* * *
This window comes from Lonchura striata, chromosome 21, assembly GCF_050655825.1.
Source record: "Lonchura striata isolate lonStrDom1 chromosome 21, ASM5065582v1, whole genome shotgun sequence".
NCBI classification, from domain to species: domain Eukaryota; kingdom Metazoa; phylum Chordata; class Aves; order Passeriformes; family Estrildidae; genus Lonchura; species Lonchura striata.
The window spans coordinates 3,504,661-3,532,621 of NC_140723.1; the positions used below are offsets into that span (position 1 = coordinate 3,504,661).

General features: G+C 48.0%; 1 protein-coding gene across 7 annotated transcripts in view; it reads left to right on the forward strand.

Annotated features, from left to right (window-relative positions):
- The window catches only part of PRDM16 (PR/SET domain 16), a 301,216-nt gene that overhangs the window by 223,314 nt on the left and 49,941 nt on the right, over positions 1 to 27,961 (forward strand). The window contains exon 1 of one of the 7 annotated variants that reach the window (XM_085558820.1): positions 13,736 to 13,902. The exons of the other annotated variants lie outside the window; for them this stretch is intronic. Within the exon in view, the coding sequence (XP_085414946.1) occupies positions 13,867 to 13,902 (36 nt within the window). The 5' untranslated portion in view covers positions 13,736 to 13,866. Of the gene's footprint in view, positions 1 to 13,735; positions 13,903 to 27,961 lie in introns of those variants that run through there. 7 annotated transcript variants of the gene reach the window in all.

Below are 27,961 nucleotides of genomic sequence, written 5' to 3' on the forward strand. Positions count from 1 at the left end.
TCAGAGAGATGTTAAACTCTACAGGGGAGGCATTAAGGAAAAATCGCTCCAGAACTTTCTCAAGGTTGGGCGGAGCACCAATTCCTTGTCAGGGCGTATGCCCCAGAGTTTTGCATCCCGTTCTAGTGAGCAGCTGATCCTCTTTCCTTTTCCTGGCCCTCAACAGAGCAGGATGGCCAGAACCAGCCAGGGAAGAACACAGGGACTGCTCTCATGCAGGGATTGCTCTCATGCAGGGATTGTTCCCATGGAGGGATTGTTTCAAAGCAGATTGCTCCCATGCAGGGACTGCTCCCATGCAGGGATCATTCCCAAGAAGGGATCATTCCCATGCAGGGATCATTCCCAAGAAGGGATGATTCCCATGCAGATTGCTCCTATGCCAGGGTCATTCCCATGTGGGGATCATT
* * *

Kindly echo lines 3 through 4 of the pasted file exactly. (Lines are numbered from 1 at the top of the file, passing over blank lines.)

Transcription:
NCBI classification, from domain to species: domain Eukaryota; kingdom Metazoa; phylum Chordata; class Aves; order Passeriformes; family Estrildidae; genus Lonchura; species Lonchura striata.
The window spans coordinates 3,504,661-3,532,621 of NC_140723.1; the positions used below are offsets into that span (position 1 = coordinate 3,504,661).